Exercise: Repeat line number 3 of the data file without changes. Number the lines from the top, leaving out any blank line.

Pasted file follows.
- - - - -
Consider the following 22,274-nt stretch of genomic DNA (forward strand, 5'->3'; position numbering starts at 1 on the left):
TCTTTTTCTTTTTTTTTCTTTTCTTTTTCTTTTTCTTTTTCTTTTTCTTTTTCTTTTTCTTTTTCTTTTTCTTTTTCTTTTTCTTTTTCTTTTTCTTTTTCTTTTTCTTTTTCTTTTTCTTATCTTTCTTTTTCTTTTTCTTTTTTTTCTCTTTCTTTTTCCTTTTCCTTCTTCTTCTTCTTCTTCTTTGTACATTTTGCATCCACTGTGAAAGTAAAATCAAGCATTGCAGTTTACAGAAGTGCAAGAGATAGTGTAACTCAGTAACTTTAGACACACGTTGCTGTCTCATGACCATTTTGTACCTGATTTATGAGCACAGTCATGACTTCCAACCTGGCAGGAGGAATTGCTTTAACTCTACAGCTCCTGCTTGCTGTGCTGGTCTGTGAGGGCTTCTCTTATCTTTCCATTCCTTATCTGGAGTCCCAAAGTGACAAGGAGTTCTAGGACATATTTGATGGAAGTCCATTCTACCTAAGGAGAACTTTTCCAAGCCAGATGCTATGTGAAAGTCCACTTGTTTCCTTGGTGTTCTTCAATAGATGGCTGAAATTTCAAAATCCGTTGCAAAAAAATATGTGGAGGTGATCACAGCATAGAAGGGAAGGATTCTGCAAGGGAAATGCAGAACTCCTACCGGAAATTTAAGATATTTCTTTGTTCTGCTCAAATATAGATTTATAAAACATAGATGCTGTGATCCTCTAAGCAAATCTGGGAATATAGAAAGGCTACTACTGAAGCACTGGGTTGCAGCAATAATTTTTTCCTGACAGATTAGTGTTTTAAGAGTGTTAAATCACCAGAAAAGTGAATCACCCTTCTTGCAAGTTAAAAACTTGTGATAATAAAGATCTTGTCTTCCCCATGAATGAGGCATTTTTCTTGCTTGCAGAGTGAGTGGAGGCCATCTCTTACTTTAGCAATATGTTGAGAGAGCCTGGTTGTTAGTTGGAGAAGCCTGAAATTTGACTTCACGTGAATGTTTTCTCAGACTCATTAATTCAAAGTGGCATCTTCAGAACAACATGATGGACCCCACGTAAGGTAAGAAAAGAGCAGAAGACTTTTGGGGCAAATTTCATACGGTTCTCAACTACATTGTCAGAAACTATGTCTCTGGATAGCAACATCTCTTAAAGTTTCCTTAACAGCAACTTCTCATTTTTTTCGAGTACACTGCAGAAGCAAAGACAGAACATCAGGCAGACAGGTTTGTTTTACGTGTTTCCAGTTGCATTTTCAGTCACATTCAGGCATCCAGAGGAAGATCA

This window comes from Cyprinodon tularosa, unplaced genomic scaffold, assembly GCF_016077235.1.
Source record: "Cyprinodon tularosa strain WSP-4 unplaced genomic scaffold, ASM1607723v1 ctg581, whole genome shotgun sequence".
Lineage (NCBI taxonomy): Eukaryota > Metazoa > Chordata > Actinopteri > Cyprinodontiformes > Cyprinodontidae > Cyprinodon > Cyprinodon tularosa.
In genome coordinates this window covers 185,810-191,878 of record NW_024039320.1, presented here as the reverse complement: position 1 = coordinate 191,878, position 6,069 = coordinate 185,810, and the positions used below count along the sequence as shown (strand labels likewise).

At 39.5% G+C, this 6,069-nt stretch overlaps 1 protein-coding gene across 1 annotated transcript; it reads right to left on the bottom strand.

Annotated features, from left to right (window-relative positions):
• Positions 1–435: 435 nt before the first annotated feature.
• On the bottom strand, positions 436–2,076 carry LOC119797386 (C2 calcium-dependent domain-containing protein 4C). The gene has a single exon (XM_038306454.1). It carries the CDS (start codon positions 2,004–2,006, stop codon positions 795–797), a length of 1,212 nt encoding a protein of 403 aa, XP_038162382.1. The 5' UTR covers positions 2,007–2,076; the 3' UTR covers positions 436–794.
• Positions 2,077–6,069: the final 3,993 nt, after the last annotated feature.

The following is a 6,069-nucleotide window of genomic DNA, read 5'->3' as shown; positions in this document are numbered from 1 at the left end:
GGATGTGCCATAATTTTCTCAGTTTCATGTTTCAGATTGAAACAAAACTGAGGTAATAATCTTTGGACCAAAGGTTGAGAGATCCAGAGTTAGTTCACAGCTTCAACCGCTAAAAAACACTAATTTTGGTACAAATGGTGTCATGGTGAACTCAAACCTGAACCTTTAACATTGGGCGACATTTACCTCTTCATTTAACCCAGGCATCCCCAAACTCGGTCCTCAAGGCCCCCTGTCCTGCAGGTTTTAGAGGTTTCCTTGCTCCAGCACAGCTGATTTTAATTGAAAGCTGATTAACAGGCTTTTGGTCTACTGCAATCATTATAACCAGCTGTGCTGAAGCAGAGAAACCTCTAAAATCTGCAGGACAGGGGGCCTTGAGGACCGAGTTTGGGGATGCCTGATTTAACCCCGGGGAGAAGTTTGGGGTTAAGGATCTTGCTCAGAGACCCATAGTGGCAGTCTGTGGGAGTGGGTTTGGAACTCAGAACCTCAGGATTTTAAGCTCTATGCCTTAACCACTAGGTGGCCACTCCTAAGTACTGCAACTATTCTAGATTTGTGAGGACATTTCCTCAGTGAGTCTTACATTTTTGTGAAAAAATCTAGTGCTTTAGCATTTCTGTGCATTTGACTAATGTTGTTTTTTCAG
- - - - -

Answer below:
This window comes from Cyprinodon tularosa, unplaced genomic scaffold, assembly GCF_016077235.1.